Evolution has given each of us a brain that is both large and flexible in how it deals with life’s challenges in the interests of survival. Thus equipped, we are not only able to meet — more or less successfully — the challenges of life head on. We are also clever enough to be able to dumb down the world we live in. Why? To make what we must deal with in life as predictable and generally benevolent as humanly possible.

None of us, however, is omnipotent or omniscient. The old chestnut “my brain is full” may be a comic expression, but there are genuine metabolic and practical limits to what the human brain can accomplish either on its own or with the help of others. Therefore, in the interests of efficiency and speed, it is not surprising that the brain as a biologically constructed survival tool favors the kind of knee-jerk thinking that can be simply described as categorical

Categorical vs. relational thinking

What is this way of thinking about things and the world we live in? To invoke a familiar saying, as magnificent as it is, the human brain is predisposed to accept without too much bother that if something looks like a duck, swims like a duck, and quacks like a duck, then it probably is a duck.

However, the world we live in is a relational world, not a categorical one. Despite what conventional wisdom may tell us, things do not simply exist first and foremost all on their own, and then only later become “connected with,” “linked,” “tied to,” “dependent on,” etc. other similarly “separate and distinct” things. More often than not, things are the way they are because they are connected with, linked to, etc. other things.   

Photo by Tina Floersch on Unsplash

Source: Photo by Tina Floersch on Unsplash

Thinking outside the box

It is easy to tell what is a raccoon from an aardvark or a zebra. When it comes to most of the species currently inhabiting the Earth, “seen one, seen them all” is not far from the truth for each one of them. Not so with human beings.

While it may be commonplace to claim, for instance, that a newborn looks like his father or her mother, or maybe granddad or grandma, in truth, as a species, we are a remarkably diverse species at least in appearance, if not in our intrinsic ways. The latter thought is key to our species, by the way. As Shylock says in one of Shakespeare’s plays, 

If you prick us, do we not bleed? if you tickle us, do we not laugh? if you poison us, do we not die? and if you wrong us, shall we not revenge? If we are like you in the rest, we will resemble you in that. (The Merchant of Venice, Act 3, Scene 1).

It is precisely because of our individual as well as global diversity as a species that each of us is fairly readily identifiable as “you in particular” rather than just “us in general” say in a police lineup or on “Dancing with the Stars.” 

First impressions

It seems unfair to blame anyone if, on first impressions, they are astonished on seeing for the first time, say, how different people on the streets of New York, Chicago, or London may seem depending, evidently on where they or their immediate family came from around the world. In short, it seems entirely forgivable for all of us, on first encountering humankind’s diversity, to put people who look different into different boxes. I do not need to preach, however, that such first impressions can easily lead to racism and the sorts of prejudice that Shylock gives voice to in Shakespeare’s play.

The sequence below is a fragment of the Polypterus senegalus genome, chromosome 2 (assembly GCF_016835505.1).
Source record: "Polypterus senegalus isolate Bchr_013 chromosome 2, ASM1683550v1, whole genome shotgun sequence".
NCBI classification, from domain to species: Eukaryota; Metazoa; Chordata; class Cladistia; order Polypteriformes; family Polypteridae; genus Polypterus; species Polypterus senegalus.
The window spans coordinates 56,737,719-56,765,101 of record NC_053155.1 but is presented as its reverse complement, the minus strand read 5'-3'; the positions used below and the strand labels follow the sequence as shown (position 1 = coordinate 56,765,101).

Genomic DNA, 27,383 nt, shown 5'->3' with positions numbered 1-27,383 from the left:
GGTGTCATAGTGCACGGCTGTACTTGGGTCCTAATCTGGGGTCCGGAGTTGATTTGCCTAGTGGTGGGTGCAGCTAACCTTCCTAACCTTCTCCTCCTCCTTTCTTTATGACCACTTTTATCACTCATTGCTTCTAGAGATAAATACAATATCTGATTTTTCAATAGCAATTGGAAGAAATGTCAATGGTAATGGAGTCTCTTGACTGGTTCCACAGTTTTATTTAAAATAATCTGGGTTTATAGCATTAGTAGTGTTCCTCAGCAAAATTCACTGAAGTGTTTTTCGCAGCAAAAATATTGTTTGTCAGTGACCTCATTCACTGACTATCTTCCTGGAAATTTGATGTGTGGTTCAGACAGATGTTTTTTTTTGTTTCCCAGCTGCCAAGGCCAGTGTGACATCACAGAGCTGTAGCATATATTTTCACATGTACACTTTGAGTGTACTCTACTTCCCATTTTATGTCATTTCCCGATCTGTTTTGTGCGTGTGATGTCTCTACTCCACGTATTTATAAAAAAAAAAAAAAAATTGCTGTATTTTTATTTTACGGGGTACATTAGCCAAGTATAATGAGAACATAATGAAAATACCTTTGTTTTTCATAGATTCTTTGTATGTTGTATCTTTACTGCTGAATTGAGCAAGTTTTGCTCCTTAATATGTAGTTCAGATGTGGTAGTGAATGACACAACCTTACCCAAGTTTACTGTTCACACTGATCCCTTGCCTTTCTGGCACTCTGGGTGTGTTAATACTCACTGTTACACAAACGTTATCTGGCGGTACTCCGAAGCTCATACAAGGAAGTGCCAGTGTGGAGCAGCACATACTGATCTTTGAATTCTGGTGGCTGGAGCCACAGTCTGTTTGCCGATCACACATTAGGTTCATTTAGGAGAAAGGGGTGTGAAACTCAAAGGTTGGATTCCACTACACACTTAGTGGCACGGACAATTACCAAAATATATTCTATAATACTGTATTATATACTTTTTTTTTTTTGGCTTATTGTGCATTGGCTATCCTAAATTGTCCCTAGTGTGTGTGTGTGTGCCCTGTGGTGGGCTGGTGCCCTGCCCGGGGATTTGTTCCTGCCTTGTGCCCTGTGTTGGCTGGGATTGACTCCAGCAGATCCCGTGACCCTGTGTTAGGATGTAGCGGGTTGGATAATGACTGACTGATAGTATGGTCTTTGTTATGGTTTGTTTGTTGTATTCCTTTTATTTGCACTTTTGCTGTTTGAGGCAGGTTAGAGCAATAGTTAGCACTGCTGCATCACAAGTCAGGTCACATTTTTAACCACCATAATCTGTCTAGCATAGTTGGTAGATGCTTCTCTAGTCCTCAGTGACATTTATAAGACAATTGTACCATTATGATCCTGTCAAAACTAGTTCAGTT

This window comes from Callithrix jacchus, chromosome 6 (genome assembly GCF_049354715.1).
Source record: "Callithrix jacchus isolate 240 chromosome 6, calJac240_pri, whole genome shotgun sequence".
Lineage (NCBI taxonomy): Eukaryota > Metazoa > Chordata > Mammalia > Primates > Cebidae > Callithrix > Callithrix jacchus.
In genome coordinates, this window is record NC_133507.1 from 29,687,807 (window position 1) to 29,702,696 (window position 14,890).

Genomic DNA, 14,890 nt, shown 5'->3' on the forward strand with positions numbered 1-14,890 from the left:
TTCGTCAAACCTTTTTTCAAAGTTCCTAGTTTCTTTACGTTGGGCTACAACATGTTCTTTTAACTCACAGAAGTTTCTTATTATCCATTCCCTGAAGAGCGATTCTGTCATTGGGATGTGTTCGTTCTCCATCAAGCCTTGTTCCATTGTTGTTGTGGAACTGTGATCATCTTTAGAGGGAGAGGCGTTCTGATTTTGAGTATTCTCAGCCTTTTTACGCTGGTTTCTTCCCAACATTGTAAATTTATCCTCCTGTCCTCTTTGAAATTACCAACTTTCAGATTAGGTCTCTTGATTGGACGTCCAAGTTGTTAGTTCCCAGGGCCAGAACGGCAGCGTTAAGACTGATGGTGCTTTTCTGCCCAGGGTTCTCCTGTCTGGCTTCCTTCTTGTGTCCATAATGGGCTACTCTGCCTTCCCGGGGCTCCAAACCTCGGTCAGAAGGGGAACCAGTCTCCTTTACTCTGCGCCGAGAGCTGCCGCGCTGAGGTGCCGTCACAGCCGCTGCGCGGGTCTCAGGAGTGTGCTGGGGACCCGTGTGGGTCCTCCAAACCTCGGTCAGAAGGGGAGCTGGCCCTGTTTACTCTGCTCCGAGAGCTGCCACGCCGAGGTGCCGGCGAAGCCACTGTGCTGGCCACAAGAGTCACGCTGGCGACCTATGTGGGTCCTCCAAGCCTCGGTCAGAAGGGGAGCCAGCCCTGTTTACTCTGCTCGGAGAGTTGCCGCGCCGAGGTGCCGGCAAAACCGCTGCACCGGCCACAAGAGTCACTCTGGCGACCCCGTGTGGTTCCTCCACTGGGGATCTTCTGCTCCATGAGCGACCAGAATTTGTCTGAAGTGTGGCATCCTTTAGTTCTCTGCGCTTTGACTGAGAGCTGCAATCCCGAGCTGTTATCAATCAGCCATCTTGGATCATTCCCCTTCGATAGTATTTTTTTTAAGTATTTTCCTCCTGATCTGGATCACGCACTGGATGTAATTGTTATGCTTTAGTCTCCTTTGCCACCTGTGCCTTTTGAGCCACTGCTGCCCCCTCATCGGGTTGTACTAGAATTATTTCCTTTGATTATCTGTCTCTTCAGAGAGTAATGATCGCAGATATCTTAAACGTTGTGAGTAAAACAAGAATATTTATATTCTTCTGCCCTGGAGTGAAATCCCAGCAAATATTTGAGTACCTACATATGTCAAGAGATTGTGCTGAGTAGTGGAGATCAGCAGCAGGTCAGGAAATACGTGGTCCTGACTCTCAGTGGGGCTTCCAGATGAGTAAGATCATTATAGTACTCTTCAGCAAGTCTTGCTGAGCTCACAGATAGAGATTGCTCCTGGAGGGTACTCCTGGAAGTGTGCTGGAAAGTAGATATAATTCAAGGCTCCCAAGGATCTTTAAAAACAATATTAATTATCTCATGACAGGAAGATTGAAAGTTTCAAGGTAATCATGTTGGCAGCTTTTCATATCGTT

Thinking outside the box

I am often discouraged not only as an anthropologist, but also as a human being, that it can be so easy for all of us to fall back on impressions and built-up prejudices as the road signs we pay attention to when we are on our journeys from the cradle to the grave. Thinking outside the box is evidently not something we all want to give a lot of time to doing.

Ironically, however, it is a lot easier to think outside the box than most of us may believe, although admittedly it does perhaps take practice and a certain amount of will power. 

With this aim in sight, I want to suggest a few simple steps that can further such thoughtful awareness and originality. 

1. Despite what you may already think, look again . . . We are all much better at seeing things for what they are if we only try than we may believe we are. When your clothing catches fire, the popular rule to follow is “Stop, drop, and roll.” Here’s another rule when it comes to thinking outside the box: “Don’t just think again, look again.” 

2. Come at things from a different direction . . . Anyone who knows how to take great pictures with a camera or a cell phone knows firsthand that moving around to capture the same scene from different directions can often radically change the composition, feel, and “message” of a photograph. Similarly, before you judge someone who seems so different from you, don’t turn away. Take more than just a moment to see them from a different perspective, even quite literally a different direction.

3. Seek the connections that count . . . It is easy to find something to object to, something to get angry about when things don’t seem to be going the way you want them to, something to grab hold of so you can avoid thinking what it must be like in another person’s shoes. But first ask yourself this question. Why am I reacting this way?

And don’t forget, please. “Don’t just think again, look again.” 

Next up — Our New Dog Is Teaching Us About Life:  Lesson 1

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